Colorectal Cancer

  • Risk factors for colorectal cancer
    • Increasing age, family history of colon cancer, colon polyps (increased risk with larger & multiple polyps), inflammatory bowel disease (especially ulcerative colitis), genetic predisposition
      • Hereditary nonpolyposis colon cancer (HNPCC) aka Lynch syndrome is an autosomal dominant disorder that has an early onset in patients (40-45 years old), polyps aren’t really a manifestation
      • Familial adenomatosis polyposis (FAP) is an autosomal dominant disorder that results from a mutation of the APC gene
        • Cancer risk is 100%
        • Need to start screening early (start colonoscopies at age 12) & do a colectomy if polyps are found
    • Dietary risk factors:  high fat, red meat (cooking, carcinogens from grilled meat, processing), decreased Ca & vitamin D intake, decreased folate
    • Lifestyle risk factors:  NSAID, ASA use, hormone replacement therapy, physical inactivity, alcohol & tobacco use
  • Preventative and screening strategies for all types of patients
    • Prevention:  high fiber, low fat diet.  Adequate levels of Ca, folate, decrease COX-2 & NSAID use
    • Start colon cancer prevention screenings at age 50 (may be ale to prevent 50-60% of colon cancers)
    • Fecal occult blood test (FOBT) detects pseudoperoxidase activity.Should be done annually.
      • False positives caused by red meat, Fe
      • False negatives caused by vitamin C
    • Digital rectal exam:  annually after 50 if normal risk with FOBT (only detects 10% of cancers), not effective alone.
    • Endoscopy
      • Flexible sigmoidoscopy examines the lower 60% of the bowel & detects 50-60% of cancers.  Do every 5 years.
      • Colonoscopy looks at the whole bowel & can remove premalignant lesions.  Do every 10 years.
    • Tumor markers
      • CEA is a protein over-expressed in embryonic development that is increased in many GI tumors
    • Patients should get an annual CT scan for 3 years, a colonoscopy every 3 years, a CEA every 2-3 months for at least 2 years, H&P every 3-6 months for 3 years & then every year thereafter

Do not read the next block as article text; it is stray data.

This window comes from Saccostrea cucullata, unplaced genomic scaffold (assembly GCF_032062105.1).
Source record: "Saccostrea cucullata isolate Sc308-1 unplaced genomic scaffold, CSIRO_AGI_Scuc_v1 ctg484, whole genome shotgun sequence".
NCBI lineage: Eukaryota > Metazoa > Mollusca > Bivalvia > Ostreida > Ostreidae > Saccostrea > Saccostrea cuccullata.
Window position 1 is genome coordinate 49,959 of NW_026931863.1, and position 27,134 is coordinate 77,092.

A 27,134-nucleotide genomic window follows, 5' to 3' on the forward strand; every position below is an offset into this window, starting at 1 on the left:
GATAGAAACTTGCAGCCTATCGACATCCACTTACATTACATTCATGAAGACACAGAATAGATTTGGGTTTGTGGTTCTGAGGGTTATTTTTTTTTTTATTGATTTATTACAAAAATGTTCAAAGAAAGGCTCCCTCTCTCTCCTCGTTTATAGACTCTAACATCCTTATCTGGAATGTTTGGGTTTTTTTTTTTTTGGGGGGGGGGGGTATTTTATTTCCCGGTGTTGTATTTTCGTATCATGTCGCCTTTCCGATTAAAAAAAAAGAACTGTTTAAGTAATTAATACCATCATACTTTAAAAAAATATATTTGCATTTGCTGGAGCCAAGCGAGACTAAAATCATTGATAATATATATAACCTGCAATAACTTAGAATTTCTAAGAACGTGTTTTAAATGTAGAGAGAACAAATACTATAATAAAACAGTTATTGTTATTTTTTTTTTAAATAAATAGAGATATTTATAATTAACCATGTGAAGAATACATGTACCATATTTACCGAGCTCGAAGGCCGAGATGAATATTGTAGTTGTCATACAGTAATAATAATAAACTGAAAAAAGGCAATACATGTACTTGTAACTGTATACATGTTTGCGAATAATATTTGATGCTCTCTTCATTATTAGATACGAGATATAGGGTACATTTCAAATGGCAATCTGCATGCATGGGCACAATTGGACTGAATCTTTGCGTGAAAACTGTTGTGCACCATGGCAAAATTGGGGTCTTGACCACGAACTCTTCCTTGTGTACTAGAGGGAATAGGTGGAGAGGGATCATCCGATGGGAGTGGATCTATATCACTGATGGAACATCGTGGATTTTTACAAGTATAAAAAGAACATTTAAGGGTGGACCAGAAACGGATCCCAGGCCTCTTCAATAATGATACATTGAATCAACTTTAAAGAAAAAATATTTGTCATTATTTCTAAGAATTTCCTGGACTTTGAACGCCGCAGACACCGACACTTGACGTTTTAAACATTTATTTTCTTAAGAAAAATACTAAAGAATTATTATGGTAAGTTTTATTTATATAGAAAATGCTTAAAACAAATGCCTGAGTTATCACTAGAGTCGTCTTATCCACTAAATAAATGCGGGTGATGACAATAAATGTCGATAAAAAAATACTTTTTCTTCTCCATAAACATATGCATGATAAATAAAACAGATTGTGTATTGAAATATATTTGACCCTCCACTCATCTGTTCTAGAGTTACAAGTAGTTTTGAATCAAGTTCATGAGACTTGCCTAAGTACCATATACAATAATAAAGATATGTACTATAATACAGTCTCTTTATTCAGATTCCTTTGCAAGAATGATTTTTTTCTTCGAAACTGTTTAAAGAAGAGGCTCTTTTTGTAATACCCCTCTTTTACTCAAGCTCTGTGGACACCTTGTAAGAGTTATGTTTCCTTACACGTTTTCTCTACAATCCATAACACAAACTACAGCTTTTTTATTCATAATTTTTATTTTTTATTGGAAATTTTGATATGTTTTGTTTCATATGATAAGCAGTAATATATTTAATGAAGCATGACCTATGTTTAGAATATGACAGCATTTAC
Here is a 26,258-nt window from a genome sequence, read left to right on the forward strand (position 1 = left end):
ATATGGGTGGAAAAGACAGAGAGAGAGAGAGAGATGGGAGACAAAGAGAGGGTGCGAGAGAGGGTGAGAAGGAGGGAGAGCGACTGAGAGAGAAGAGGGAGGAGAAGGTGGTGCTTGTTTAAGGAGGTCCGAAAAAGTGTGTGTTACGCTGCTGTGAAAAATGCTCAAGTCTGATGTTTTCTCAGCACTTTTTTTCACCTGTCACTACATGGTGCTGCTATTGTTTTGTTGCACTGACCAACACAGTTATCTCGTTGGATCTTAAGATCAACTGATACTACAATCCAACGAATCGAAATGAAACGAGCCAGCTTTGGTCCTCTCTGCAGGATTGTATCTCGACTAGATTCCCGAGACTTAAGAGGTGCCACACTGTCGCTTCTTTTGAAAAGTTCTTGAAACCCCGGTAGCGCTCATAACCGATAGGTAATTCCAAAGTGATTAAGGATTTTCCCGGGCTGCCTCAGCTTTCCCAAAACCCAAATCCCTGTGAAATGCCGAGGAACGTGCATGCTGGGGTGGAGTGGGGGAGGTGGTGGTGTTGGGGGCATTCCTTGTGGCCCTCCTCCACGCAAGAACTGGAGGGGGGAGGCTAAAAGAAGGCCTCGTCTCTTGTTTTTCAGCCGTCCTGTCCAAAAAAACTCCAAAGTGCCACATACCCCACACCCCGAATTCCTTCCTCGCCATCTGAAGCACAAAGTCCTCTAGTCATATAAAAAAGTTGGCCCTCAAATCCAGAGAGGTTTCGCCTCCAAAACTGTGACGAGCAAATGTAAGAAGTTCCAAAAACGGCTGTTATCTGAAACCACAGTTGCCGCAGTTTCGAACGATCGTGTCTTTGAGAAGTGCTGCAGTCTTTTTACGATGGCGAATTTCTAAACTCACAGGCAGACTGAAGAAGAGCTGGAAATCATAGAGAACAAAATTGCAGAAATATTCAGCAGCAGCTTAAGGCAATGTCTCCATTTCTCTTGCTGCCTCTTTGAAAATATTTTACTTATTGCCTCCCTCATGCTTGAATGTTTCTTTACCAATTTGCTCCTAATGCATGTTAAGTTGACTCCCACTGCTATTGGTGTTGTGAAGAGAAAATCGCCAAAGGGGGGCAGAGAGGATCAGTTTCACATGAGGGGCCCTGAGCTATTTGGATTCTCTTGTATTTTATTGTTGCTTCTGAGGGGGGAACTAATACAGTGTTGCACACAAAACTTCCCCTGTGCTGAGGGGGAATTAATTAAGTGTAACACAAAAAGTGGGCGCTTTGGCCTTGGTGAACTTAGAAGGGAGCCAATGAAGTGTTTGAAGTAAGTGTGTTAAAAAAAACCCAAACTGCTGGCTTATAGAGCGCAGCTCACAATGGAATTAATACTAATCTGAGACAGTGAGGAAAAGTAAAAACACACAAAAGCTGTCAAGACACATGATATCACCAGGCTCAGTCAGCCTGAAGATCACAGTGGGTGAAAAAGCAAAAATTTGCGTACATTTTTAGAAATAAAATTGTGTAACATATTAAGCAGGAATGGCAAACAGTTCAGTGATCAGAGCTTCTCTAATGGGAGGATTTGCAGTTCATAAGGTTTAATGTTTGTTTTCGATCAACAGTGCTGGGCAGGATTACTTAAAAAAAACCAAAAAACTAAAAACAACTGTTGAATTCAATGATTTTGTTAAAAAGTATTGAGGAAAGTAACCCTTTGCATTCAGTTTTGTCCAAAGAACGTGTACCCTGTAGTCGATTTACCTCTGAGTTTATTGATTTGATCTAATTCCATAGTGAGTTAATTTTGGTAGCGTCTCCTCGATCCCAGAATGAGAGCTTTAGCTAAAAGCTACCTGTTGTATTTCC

• Colon cancer is one of the most preventable cancers (screening, prevention, early prognosis)
  • Signs and symptoms for colorectal cancer
    • Early stage is usually asymptomatic
    • Common symptoms:  change in bowel habits, rectal bleeding, abdominal pain, weight loss
  • Staging system of colorectal cancer.
    • Duke’s criteria (stages A-D)
    • AJCC-TMN staging
      • Stage 1:  superficial tumor (no muscular involvement)
      • Stage 2A:  invasion through serosa
      • Stage 2B:  invasion through muscularis propria to subserosa or perforates visceral peritoneum
      • Stage 2C:  adherent to other organs
      • Stage 3:  invasion with regional lymph node involvement
      • Stage 4: metastasis
    • KRAS mutations are indicative of metastatic colon cancer
      • Testing for this will help predict whether or not the patient will respond
        • Don’t use EGFR inhibitors with mutant type K-ras
  • Treatment options for colorectal cancer based on patient specific factors, including stage
    • stages 1-3 are curable, not stage 4 (stage 4 only has an 8% survival rate)
    • Stage 1:  surgery (adjuvant therapy isn’t indicated)
    • Stage 2:  surgery (adjuvant chemo isn’t recommended but may benefit some high risk patients)
    • Stage 3:  surgery + 6 months of adjuvant FOLFOX (oxaliplatin + leucovorin + 5-FU) chemo
      • Alternatives:  5-FU/leucovorin or capecitabine or radiation
        • No role for irinotecan, cetuximab or bevacizumab in adjuvant therapy of colorectal cancer
    • Stage 4:  surgery then adjuvant FOLFOX-B (includes bevacizumab) chemo
      • Wait 6 weeks after surgery to initiate bevacizumab
      • Irinotecan, cetuximab, & bevacizumab are only used in stage 4 metastatic cancer
    • Rectal cancer has fairly similar treatments to colorectal cancer but you may not use leucovorin, radiation is standard
  • Adverse effects of the chemotherapy
    • Irinotecan = I run to the can (diarrhea)
      • Can test to see if the patient will respond to this
        • Shows decreased gene expression
    • N/V, anemia, diarrhea, mucositis, hand-foot syndrome (mainly w/ capecitabine), neuropathy, stroke/DVTs

Leave a Reply

Fill in your details below or click an icon to log in:

WordPress.com Logo

You are commenting using your WordPress.com account. Log Out /  Change )

Google photo

You are commenting using your Google account. Log Out /  Change )

Twitter picture

You are commenting using your Twitter account. Log Out /  Change )

Facebook photo

You are commenting using your Facebook account. Log Out /  Change )

Connecting to %s

%d bloggers like this: